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Sebright Products, a family owned and operated company, got its start in 1984, according to Gary Brinkmann, the company’s director of multinational sales. At the beginning, the company built compactors. Now, it’s “one of the most innovative manufacturers of waste and recycling equipment in the entire world,” Brinkman said.

“We are a solution designer that manufactures the solutions we design,” Brinkmann said. Customers come to them with the application the machinery will be used for, and Sebright figures out what sort of machine will solve the customer’s problems.

While the company has machines that can be sold off the shelf, many customers will ask for that machine, but customized, like the customer who wanted a garbage compactor made from stainless steel. “We have a robust engineering team,” Brinkmann said, so they can design exactly what the customer needs, for their particular applications.

Bright Technologies, the wet waste division of Sebright Products, specializes in stainless steel machinery for use in harsh environments, and has a separate plant dedicated to stainless steel manufacturing. Interestingly, one of those harsh environments is in the soda bottling industry, where the acidic sodas would eat through steel machinery in a short time.

Brinkmann explained that many companies need to “control the product from cradle to grave” and also make sure that “none of the product comes out the back door,” and Sebright can help with exactly that problem.

One soda manufacturer had a problem with soda that had been mixed wrong, and it had been bottled. It was imperative that the soda didn’t make it to consumers, so they talked to Sebright about a machine that would extract the liquid, bale the containers, and ensure that none of the product or containers would enter the marketplace. Of course Sebright manufactured exactly what was needed.

“We strive to avoid being a ‘me too’ business,” Brinkmann said. “We make something new or better.”

The same type of machines that extract liquids for soda manufacturers can also be used for other products including dairy, bottled water, coffee creamers and other food and non-food products. Once the liquid is removed, the bottles or cans can be sent to recyclers in either densified or baled form.

While Sebright machines are not designed to be the cheapest in the market, they are designed to last longer. Brinkmann said their equipment can last at least twice as long as similar machines that are less expensive.

Besides working with food bottles, the company makes machines for a wide range of industries. Paper mills have used Sebright extruders that pay for themselves in about four months. “They all pay for themselves in under a year,” Brinkmann said of their machines.

Another machine is designed to extract oil from oil filters. Brinkmann said that the customer “showed us their boneyard of equipment that didn’t work,” and then Sebright got to work and designed a machine that doubled the amount of oil recovered from the same number of filters.

Brinkman said that he talked to people who worked with the oil filter machines who told Brinkmann, “This machine changed my life.” Prior to the Sebright equipment, the employees had to squeegee the floors to remove spilled oil, and now they simply sweep it to clean. They also don’t get themselves covered with oil during the workday.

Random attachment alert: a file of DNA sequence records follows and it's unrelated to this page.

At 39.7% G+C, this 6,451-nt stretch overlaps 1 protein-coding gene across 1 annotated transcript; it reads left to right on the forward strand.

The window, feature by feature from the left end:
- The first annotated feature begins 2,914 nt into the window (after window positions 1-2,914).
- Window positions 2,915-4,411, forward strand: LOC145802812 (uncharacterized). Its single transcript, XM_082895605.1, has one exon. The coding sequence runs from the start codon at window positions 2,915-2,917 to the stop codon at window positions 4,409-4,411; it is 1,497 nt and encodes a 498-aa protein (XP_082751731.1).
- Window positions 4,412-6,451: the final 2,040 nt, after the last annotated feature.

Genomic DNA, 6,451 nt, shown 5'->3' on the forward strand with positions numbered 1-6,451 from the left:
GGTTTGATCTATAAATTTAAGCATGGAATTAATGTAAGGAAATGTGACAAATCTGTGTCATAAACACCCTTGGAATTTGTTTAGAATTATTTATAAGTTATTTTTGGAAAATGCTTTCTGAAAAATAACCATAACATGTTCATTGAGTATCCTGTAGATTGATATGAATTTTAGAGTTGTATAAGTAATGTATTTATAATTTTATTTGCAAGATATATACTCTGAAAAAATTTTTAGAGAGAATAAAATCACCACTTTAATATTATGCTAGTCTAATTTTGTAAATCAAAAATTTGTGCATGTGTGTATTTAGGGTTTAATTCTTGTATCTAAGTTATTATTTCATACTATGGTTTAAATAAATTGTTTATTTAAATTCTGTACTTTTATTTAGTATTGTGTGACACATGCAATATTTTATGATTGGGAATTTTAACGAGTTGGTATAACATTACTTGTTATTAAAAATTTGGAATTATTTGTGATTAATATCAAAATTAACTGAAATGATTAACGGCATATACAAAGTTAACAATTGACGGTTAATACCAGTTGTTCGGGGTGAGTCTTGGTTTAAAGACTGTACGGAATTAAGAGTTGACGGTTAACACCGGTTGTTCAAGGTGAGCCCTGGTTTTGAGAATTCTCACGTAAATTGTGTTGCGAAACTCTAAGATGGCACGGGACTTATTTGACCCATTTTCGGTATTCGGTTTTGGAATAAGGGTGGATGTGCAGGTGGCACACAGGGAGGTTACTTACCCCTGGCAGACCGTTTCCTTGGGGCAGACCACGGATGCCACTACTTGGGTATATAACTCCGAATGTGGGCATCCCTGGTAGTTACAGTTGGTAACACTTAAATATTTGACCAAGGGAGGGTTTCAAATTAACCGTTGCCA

Brinkmann started working for Sebright in 2012, but he and the company’s founder, Brent Sebright, had met quite some time before. “We could see we were traveling down the same path and we thought we could do it better together,” Brinkmann said.

Since his start with the company, Brinkmann said that he’s seen the company become more solutions-based, but he still sees challenges ahead with customers who think it’s easier to throw products away.

To make recycling easier for those customers, Sebright said, “We design solutions to match their operational workflow.” The recycling equipment becomes part of the process, and the customer doesn’t need to change what they do. “It’s not built like a compactor, it’s built like a piece of production equipment,” he said.

But it’s not just about making recycling part of the process. Brinkman said, “We show them how to make money at it. It’s a challenge, but I also classify it as an opportunity.”

Another challenge is the way plastics are combined in the bottles used today. A plastic water bottle might be PET, while the cap is polypropylene, and the label is polyethylene. Bottles are lighter than they were several years ago, but they are also made from a wider range of materials. “You really have to know the material grades,” Brinkmann said.

Looking forward, Brinkmann sees growth in recycling aseptic containers that are made from paper, aluminum and polyethylene. Brinkman said that ten years ago, these were not considered recyclable, but now they are.

Since Sebright sells equipment all over the world, Brinkmann said that he sees upcoming trends that have not become popular in the U.S. yet. He expects to see more waste-to-energy and waste-to-fuel in the U.S., as well as landfill mining as previously unwanted materials become valuable for recycling. As trends change, he expects that Sebright won’t “just ride the wave, but create the wave” as they work on solutions for their customers.

While Brinkmann started in the finance world, he found a more comfortable home at Sebright. “It’s a legacy thing,” he said. “My children are able to say, ‘my dad helps the environment,’” and he said that’s something he’s “darned proud of.”

Published in the November 2017 Edition of American Recycler News